I use this same method with my own children and thought I would share it here.
Before you begin this process, get a paper and pencil/pen handy and get ready to write as your child dictates. You may also use the worksheet printable shown at the bottom of this post.
1. Topic - Allow your child to choose the topic. Ask "what would YOU like to talk about?" If they can't think of a topic, ask "What is one of your favorite stories from the scriptures?" (If you child is assigned a topic simply skip this step).
2. Scripture Hero - No matter what, we are going to use a Scripture story to illustrate our topic. This is a sort of "chicken and the egg" scenario. If you child chooses to talk on "Courage" then ask them to identify a scripture figure who showed courage. If your child chose a Scripture story then ask what the hero of that story is an example of or what trait they posses.
3. Story Recap - Ask the child to tell you the scripture story in their own words. If they need help, fill in the story as they tell it or tell it to them simply.
4. Hero's Example - What value or characteristic does the hero of this story teach by their words and actions?
5. Supporting Scripture - find a short scripture form the scripture account to share. If you child is too
young to read, skip this step.
6. Why is it important? - Have child identify why they feel this characteristic is important. Why does Heavenly Father want us to be __________?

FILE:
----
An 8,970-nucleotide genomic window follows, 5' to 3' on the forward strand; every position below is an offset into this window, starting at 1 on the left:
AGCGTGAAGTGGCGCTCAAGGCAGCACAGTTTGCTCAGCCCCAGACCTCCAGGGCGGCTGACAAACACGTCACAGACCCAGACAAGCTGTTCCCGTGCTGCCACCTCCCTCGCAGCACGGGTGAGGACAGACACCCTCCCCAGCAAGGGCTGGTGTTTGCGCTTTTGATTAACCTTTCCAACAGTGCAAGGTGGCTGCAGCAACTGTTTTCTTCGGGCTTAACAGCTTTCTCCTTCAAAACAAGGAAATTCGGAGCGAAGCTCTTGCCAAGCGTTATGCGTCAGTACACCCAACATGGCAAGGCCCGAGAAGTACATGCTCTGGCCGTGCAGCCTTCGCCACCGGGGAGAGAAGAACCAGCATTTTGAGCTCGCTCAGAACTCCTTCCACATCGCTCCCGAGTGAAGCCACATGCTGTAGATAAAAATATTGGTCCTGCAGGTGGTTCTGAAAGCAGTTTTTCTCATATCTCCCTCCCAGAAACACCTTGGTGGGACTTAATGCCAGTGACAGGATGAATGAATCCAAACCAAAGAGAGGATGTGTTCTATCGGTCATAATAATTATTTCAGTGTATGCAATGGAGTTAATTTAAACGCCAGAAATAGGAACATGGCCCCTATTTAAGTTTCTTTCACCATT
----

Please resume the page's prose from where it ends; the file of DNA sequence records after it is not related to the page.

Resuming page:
7. Self application - Have child share how having this characteristic can help them in their own life. Focus on literal applications, like school situations or their life at home. You may choose to start this sentence with "I can be ___value___ like ____scripture hero____ by ______________".
8. Testimony - Have your child end with a simple testimony. If this is their first time, go over the structure of a closing testimony and the use of the words, "I say these things, in the name of Jesus Christ, Amen."
Okay...here's an example. Suppose our child chose Nephi as his favorite scripture hero.
2. Nephi gets the brass plates from Laban
3. The Lord commanded Nephi and his brothers to get the brass plates from Laban. They tried twice to get them, but King Laban would not give them to Nephi or his brothers. His brothers wanted to stop trying, but Nephi was brave. He asked Heavenly Father for help and then went back and got them, even though he was afraid.
4. Nephi showed how brave he was by returning to the city even though Laban had tried to kill them. Nephi always followed the Lord's commandments.
5. In 1 Nephi 3:7, Nephi said, "I will go and do the things which the Lord hath commanded..."
6. It is important to be brave because sometimes we have to do things we are afraid to do, but if we are brave and trust in the Lord we will be blessed.
7. I can be brave like Nephi when kids at school want me to do something that isn't right. I can choose to do what Heavenly Father wants me to do.
8. End with testimony.
Using your transcribed notes, go over the talk a few times with your child. You don't have to write it out word for word, just key points. If they're old enough to read, encourage your child to just speak from their heart and not read directly from their paper. Get a supporting picture from the church library to share during his talk.
Be sure to give your child plenty of positive reinforcement. Share what you loved about their talk and how proud you are that they wrote it all by themselves.
I believe allowing children (from a very young age) to write their own talks and lessons is a way to help them feel confidence, grow their testimony and prepare for a life filled with church speaking assignments and opportunities. Their testimony Matters. Their voice is a very important voice in the Gospel.
Here's a FREE download (who loves you?) of a small worksheet to help your child plan their next talk.
CLICK HERE to download.